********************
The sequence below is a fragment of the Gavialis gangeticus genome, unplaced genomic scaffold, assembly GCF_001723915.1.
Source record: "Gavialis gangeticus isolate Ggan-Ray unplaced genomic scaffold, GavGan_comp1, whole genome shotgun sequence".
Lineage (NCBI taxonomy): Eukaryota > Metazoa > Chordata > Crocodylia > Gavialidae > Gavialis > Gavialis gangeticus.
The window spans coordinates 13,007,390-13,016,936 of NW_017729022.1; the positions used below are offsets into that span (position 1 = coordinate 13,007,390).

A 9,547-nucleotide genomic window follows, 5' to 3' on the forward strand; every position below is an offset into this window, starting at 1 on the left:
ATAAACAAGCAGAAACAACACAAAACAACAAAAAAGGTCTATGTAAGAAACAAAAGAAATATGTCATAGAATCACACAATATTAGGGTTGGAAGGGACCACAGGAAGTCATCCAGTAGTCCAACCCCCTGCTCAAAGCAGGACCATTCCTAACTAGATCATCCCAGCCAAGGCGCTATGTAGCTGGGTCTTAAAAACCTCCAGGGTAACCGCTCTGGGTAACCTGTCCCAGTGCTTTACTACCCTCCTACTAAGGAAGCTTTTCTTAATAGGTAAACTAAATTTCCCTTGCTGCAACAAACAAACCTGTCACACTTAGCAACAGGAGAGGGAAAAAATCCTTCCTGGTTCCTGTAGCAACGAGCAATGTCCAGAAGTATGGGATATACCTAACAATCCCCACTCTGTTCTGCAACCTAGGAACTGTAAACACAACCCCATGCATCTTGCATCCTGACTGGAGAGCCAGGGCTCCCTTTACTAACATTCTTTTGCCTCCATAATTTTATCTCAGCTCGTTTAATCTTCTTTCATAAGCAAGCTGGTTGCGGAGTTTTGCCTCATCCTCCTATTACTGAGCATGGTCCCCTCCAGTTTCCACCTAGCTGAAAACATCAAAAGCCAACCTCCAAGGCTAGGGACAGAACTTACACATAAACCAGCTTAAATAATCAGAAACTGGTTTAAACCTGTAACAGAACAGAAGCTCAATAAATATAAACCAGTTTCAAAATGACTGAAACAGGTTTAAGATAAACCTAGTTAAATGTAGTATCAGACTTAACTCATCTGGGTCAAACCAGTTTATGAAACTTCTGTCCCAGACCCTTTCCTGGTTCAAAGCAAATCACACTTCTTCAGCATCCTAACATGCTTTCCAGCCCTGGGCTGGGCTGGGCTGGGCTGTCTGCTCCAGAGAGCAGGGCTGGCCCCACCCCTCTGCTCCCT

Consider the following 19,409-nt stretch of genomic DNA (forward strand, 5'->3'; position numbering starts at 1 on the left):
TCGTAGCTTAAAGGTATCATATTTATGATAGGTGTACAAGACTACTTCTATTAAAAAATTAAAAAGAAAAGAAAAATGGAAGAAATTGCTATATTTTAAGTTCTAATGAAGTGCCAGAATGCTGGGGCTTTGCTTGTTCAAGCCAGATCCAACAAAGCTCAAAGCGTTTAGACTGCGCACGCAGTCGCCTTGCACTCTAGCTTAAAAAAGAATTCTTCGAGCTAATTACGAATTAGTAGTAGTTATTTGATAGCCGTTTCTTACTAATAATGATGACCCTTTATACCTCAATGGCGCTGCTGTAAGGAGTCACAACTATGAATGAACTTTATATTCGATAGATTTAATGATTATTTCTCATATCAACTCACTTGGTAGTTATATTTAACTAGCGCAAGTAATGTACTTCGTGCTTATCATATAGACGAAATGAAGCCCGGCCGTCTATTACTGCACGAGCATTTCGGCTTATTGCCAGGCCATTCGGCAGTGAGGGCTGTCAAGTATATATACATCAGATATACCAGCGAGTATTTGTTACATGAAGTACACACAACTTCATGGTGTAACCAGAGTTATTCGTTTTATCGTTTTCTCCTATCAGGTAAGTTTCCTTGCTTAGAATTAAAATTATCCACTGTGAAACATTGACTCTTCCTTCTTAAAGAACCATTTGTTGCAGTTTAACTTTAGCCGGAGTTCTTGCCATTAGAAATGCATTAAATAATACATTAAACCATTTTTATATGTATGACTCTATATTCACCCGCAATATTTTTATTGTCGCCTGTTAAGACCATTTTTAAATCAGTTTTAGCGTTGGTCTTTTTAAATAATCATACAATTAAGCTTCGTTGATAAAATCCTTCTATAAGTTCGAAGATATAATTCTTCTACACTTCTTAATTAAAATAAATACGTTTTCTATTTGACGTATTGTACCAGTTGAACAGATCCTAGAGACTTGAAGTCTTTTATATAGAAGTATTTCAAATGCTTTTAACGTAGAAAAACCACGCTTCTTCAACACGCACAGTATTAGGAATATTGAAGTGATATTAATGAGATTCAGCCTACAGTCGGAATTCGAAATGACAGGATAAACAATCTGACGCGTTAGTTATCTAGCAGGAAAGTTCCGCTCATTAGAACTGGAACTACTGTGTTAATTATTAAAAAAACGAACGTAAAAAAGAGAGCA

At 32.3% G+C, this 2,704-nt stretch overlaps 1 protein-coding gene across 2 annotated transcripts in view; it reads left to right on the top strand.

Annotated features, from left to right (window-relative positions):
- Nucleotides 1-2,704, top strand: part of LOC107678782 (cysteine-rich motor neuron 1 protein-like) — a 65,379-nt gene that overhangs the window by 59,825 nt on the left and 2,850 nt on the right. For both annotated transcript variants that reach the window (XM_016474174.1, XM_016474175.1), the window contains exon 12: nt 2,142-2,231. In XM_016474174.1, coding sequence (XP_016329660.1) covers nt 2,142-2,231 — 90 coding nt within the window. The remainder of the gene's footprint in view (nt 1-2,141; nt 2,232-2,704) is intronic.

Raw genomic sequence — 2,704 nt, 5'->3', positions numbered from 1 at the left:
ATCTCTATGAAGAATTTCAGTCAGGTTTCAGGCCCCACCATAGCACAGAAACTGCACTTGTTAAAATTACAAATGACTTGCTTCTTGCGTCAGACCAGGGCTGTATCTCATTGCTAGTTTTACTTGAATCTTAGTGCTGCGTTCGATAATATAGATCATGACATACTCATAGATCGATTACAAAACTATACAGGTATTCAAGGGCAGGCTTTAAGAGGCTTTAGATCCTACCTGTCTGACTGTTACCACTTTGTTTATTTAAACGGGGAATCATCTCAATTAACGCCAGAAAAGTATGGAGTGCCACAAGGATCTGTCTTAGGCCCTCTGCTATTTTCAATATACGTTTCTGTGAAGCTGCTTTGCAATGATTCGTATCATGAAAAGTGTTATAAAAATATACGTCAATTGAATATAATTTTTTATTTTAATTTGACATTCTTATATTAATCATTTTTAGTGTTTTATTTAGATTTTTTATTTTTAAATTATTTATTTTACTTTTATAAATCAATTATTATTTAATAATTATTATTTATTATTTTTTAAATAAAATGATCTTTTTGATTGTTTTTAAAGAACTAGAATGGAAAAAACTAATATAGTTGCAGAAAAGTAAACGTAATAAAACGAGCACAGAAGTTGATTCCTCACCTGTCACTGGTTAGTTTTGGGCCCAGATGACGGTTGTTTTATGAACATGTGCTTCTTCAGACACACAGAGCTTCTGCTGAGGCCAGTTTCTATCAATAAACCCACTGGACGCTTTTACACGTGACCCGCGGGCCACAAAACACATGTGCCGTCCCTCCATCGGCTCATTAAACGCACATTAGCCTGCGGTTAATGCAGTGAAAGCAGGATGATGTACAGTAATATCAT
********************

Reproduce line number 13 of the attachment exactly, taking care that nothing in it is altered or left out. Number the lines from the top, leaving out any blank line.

ATCTCTATGAAGAATTTCAGTCAGGTTTCAGGCCCCACCATAGCACAGAAACTGCACTTGTTAAAATTACAAATGACTTGCTTCTTGCGTCAGACCAGGGCTGTATCTCATTGCTAGTTTTACTTGAATCTTAGTGCTGCGTTCGATAATATAGATCATGACATACTCATAGATCGATTACAAAACTATACAGGTATTCAAGGGCAGGCTTTAAGAGGCTTTAGATCCTACCTGTCTGACTGTTACCACTTTGTTTATTTAAACGGGGAATCATCTCAATTAACGCCAGAAAAGTATGGAGTGCCACAAGGATCTGTCTTAGGCCCTCTGCTATTTTCAATATACGTTTCTGTGAAGCTGCTTTGCAATGATTCGTATCATGAAAAGTGTTATAAAAATATACGTCAATTGAATATAATTTTTTATTTTAATTTGACATTCTTATATTAATCATTTTTAGTGTTTTATTTAGATTTTTTATTTTTAAATTATTTATTTTACTTTTATAAATCAATTATTATTTAATAATTATTATTTATTATTTTTTAAATAAAATGATCTTTTTGATTGTTTTTAAAGAACTAGAATGGAAAAAACTAATATAGTTGCAGAAAAGTAAACGTAATAAAACGAGCACAGAAGTTGATTCCTCACCTGTCACTGGTTAGTTTTGGGCCCAGATGACGGTTGTTTTATGAACATGTGCTTCTTCAGACACACAGAGCTTCTGCTGAGGCCAGTTTCTATCAATAAACCCACTGGACGCTTTTACACGTGACCCGCGGGCCACAAAACACATGTGCCGTCCCTCCATCGGCTCATTAAACGCACATTAGCCTGCGGTTAATGCAGTGAAAGCAGGATGATGTACAGTAATATCAT